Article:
The historic Kolb Brothers Studio in the Grand Canyon was once a booming photography business.
The brothers came up with a great way to make money: They’d take photographs of tourists taking mule-back tours and then sell them to the tourists when they returned. Maybe this was the inspiration for ride photos at amusement parks!
It’s a long drive from the North Rim Visitor Center to the South Rim Visitor Center in the Grand Canyon.
They are about 200 miles (320 km) apart and the drive takes about 4 hours.
The Grand Canyon is not the world’s deepest canyon.
The Grand Canyon is more famous, but the deepest gorges are actually Cotahuasi Canyon in Peru and the Kali Gandaki Gorge in Nepal.
The scariest animal in the Grand Canyon is the rock squirrel.
You’re more likely to be bitten by a rock squirrel than come face-to-face with a bighorn sheep.
The Grand Canyon has pink snakes.
To blend in with the rock, the pink rattlesnake’s skin is similar in color to the environment. It’s one of six rattlesnake species that call the Grand Canyon home.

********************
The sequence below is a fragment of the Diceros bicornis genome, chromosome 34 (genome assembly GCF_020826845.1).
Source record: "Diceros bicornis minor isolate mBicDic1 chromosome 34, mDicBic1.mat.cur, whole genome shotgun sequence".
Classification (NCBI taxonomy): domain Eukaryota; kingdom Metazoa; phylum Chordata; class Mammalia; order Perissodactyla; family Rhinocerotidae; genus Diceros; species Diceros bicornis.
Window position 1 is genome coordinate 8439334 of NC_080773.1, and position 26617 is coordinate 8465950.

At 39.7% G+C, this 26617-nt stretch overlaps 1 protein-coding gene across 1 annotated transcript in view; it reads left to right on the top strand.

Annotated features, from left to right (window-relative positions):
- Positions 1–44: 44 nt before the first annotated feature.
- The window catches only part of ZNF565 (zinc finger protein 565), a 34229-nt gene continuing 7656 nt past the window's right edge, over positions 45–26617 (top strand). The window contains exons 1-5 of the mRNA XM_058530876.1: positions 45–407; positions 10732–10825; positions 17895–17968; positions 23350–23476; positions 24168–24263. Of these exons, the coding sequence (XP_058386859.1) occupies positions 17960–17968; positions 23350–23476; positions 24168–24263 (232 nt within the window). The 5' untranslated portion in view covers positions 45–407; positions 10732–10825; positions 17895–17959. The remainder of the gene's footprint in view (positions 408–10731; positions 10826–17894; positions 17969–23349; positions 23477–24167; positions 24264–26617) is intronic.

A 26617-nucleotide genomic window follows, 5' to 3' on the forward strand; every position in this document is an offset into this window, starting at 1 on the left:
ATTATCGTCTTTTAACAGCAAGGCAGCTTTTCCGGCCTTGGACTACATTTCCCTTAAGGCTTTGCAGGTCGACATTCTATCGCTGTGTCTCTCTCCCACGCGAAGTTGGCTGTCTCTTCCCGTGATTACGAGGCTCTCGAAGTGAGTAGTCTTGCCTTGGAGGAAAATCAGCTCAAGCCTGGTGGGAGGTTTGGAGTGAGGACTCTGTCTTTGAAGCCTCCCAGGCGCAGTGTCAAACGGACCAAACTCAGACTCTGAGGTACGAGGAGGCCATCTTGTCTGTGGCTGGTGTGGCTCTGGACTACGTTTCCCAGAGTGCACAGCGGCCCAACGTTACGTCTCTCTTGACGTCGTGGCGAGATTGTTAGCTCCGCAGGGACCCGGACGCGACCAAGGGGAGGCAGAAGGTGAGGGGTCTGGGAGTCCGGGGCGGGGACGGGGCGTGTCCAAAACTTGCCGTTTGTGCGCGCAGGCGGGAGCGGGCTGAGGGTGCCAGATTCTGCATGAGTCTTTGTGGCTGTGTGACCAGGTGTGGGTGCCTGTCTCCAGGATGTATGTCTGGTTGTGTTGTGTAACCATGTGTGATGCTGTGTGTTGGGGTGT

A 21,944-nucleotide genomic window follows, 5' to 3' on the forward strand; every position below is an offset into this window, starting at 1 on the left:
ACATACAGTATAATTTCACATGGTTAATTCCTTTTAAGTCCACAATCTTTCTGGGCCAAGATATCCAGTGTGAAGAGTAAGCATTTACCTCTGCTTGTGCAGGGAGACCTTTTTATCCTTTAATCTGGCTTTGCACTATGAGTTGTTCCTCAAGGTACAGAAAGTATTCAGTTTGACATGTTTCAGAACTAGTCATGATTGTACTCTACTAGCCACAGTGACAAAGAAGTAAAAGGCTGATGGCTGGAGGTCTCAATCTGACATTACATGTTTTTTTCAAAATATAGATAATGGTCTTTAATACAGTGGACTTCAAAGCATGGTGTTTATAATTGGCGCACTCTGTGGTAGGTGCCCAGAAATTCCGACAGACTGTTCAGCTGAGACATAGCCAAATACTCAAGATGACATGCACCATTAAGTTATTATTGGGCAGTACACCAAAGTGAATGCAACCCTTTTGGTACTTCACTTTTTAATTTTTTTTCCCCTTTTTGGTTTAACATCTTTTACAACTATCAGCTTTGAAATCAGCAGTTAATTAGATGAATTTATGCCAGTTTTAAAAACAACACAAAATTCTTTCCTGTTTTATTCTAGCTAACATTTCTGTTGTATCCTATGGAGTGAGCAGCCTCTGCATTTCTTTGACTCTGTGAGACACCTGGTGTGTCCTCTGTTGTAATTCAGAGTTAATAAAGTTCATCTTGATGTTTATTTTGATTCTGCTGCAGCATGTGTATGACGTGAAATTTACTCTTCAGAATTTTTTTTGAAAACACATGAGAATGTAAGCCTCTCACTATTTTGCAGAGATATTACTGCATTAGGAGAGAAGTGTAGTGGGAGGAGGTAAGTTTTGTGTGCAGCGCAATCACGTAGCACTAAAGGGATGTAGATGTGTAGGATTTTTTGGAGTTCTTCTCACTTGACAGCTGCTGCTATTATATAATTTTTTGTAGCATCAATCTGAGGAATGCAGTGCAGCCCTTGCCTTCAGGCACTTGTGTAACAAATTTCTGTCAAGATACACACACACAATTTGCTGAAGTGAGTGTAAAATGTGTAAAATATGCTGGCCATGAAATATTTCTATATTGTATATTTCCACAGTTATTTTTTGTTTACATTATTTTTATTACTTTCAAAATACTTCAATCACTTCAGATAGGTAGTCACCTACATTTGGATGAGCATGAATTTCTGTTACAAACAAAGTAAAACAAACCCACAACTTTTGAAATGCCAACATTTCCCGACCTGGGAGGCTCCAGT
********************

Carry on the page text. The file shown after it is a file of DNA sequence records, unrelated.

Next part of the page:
How old is the Grand Canyon? No one knows for sure.
A long-standing theory is that the canyon began being carved out of the Colorado River 6 million years ago, but it may be much older than that! Research shows that it may have begun 70 million years ago.
More people have walked on the moon than have hiked through the Grand Canyon.
While 24 astronauts have walked on the moon, only 12 people have successfully completed a continuous hike through the length of the Grand Canyon.
The air is clean at the Grand Canyon.
The South Rim is perched at an elevation of around 7,000 feet above sea level and has some of the cleanest air in the United States.
The Grand Canyon is full of fossils.
While no dinosaur bones have been found at the Grand Canyon, the fossils of ancient marine animals date back 1.2 billion years.